But Gomez says that, while officials have attentively listened to their concerns, “I don’t think they are trying to work with us to say, ‘Let's work something out.’” In other words, these new requirements are likely to stay. A November of 2017 statement from the city’s Superintendent of Education Hanseul Kang seems to confirm this: The city, Kang said, “is committed to supporting D.C.’s community of child development providers to ensure stability and sustainability during the transition to the new staffing requirements.’

While Semillitas serves mostly white-collar professional families seeking to give their kids an immersive language education, daycare centers that serve lower-income families have bigger challenges still: They’re also under pressure to keep childcare costs low.

Unlike Gomez, Myrna Peralta, the president and chief executive officer of the city’s largest bilingual daycare provider, is optimistic city officials have, and will, work around their challenges. Her center, CentroNía, provides an in-house program to complete CDA coursework in Spanish. Although it cannot formally certify the teachers, CentroNía offers scholarships for workers headed back to school, and partners with organizations that offer English as a Second Language courses. While about 90 percent of Peralta’s staff already meet the new requirements, many of the remaining staff are bilingual, making them difficult to replace. CentroNía requires both English- and Spanish-dominant teachers in each classroom. If that teacher must leave for an afternoon or evening class, Peralta must pay both the substitute and the full-time teacher.

Employee retention could take a hit at smaller daycare centers just as easily, as teachers become qualified for higher-paying positions, or move on to pre-K or elementary school careers. If they’re able to command higher salaries, that would drive up the already prohibitive costs on most daycare centers—yet another ding for those already struggling to afford any kind of daycare.

Gomez, who hails from Colombia but has lived in the United States for 12 years, isn’t able to pay her staff much above minimum wage, but she believes it’s still among the better gigs around for someone still struggling to learn English.

“These are lawyers, engineers, architects, one who nearly finished medical school,” Gomez says. “I have always had great professionals. Their limitation is just their language skills. This is a good job that they can have.”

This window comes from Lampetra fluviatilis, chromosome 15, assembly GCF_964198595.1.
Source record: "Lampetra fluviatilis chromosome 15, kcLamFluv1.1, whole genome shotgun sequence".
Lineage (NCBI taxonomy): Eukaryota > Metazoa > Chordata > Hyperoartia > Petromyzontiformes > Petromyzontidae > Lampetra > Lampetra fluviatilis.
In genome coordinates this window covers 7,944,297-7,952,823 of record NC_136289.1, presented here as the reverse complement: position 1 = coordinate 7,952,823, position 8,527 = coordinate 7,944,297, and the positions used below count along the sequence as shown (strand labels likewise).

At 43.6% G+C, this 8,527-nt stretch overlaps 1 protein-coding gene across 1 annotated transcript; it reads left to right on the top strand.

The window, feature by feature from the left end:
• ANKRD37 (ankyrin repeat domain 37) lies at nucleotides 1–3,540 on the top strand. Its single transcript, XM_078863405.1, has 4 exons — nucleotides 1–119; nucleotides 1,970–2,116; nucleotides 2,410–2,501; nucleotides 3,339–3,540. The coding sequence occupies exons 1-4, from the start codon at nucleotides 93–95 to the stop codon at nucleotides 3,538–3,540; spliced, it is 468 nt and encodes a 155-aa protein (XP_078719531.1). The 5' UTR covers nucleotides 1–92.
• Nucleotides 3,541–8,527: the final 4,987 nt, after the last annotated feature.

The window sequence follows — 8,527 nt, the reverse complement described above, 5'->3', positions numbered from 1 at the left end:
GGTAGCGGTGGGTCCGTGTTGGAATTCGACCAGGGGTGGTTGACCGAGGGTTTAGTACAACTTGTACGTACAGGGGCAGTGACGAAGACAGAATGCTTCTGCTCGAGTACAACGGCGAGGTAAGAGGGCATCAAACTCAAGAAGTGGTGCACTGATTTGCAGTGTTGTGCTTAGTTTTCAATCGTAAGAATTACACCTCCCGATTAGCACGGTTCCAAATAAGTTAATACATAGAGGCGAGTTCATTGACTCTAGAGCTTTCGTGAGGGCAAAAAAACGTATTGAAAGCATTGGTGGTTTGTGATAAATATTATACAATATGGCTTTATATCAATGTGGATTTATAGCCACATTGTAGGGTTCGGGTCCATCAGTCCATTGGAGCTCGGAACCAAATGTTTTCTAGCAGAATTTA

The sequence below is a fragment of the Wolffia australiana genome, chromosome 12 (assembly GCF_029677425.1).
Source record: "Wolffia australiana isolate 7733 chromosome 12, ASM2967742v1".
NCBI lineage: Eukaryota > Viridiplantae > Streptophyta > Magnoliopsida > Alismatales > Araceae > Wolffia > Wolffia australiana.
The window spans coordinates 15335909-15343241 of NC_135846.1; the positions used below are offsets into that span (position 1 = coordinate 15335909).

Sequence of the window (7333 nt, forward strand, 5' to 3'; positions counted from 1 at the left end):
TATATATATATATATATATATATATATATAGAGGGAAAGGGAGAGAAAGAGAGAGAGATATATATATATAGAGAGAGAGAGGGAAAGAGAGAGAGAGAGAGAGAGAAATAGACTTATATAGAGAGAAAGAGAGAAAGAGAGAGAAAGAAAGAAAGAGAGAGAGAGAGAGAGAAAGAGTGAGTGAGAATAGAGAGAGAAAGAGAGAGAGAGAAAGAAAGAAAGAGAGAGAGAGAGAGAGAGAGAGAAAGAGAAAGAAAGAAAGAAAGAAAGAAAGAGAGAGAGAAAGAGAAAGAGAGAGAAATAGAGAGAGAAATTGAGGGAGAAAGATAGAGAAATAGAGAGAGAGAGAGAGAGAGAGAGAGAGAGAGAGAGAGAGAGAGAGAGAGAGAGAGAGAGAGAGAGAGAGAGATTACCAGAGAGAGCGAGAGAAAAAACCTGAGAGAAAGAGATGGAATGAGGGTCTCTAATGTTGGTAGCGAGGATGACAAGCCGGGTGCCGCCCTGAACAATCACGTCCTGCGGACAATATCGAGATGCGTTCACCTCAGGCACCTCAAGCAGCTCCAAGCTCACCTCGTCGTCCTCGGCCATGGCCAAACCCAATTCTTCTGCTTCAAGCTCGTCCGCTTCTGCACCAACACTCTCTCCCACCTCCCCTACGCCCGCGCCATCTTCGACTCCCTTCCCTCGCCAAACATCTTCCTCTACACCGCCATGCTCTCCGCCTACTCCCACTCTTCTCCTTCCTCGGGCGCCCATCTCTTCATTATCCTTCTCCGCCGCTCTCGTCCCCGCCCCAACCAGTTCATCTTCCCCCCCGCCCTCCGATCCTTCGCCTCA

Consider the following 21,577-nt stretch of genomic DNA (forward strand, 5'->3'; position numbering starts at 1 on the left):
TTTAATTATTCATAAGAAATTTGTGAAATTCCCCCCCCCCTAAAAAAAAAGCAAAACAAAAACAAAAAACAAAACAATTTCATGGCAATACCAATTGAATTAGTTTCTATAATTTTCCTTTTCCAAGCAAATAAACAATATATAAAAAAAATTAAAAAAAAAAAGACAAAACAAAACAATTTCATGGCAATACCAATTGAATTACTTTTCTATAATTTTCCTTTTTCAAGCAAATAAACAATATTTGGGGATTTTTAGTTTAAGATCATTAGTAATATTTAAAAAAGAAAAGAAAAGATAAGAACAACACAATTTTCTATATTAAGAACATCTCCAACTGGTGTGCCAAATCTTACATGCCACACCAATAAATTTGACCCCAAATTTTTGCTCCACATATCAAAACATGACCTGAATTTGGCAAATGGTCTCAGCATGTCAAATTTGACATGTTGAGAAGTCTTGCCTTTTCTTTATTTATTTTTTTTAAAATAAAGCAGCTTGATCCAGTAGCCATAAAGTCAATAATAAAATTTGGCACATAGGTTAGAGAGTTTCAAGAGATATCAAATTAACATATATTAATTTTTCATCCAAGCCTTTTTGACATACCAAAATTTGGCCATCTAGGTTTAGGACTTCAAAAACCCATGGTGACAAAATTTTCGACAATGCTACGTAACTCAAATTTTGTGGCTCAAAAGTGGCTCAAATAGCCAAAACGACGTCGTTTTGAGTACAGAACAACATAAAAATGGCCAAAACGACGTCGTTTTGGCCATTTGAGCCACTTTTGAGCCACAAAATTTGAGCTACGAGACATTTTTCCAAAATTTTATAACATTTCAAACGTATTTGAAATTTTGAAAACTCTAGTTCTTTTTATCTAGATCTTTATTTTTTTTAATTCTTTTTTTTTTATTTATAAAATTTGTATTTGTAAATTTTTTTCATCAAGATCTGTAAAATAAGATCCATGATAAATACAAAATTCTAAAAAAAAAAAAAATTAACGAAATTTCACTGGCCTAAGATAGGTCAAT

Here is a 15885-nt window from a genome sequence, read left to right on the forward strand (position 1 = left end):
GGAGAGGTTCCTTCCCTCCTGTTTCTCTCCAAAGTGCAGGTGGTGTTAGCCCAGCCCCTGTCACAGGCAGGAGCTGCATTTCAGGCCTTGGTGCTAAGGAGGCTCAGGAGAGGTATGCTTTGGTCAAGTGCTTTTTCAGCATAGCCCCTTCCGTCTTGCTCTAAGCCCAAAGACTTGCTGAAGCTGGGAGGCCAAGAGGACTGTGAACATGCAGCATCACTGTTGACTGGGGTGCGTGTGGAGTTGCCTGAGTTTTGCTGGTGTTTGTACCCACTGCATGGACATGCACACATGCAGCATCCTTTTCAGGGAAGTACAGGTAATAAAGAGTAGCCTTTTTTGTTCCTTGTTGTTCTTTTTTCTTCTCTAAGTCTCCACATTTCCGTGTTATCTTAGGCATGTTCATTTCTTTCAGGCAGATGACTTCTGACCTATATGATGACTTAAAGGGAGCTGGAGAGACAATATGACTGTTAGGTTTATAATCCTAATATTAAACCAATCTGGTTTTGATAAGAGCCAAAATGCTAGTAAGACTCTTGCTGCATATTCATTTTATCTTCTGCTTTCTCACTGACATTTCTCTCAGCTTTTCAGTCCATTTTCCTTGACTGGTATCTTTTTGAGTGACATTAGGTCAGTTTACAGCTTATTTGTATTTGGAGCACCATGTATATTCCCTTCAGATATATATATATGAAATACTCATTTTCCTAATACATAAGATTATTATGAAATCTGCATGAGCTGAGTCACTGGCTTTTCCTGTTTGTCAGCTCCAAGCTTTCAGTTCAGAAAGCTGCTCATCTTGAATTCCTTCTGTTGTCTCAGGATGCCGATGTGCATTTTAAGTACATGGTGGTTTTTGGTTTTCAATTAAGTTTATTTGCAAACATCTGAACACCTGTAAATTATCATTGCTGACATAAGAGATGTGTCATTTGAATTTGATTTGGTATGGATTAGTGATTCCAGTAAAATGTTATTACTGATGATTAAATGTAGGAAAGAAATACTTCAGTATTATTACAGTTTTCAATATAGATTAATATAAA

Language skills made Ximena Lugo-Latorre, 34, a valued CentroNía employee. The bilingual Colombian has been working in daycare centers in the U.S. since 2003. She says her supervisors initially wanted to promote her, but could not give her a raise until she completed an associate’s degree, in line with the new policy. The single mother of seven-year-old twins says she felt pressure to complete that degree by the end of 2017 in order to keep her job.

Each day, Lugo-Latorre left work at 4 p.m. to get to school, where classes lasted until 8:30 p.m., followed by a long bus ride home, where a friend was staying with her daughters until she got home. During one semester, Lugo-Latorre took a full load of community college courses. By mid-terms, she was emailing professors from the emergency room, where she landed after suffering a fainting spell and a panic attack. (Disclosure: Lugo-Latorre was a student of mine at the University of the District of Columbia’s Community College in the spring of 2017.)

“I kept telling myself, ‘I have to finish, I have to finish,’ but I was crying and crying and so tired,” Lugo-Latorre says.

Ultimately, Lugo-Latorre found a higher-paying job at a private daycare center affiliated with Georgetown University—not licensed by or subject to the city’s requirements. She still plans on completing her degree, but isn’t subject to the same deadline pressure.

As so many teachers like Lugo-Latorre must choose between an overstuffed schedule and a move to a different school (or career), advocates and policymakers in other cities will surely be watching D.C. for some time in order to see what daycare looks like decades from now—for parents, teachers, and children alike.

This story originally appeared on Pacific Standard, an editorial partner site. Subscribe to the magazine in print and follow Pacific Standard on Twitter to support journalism in the public interest.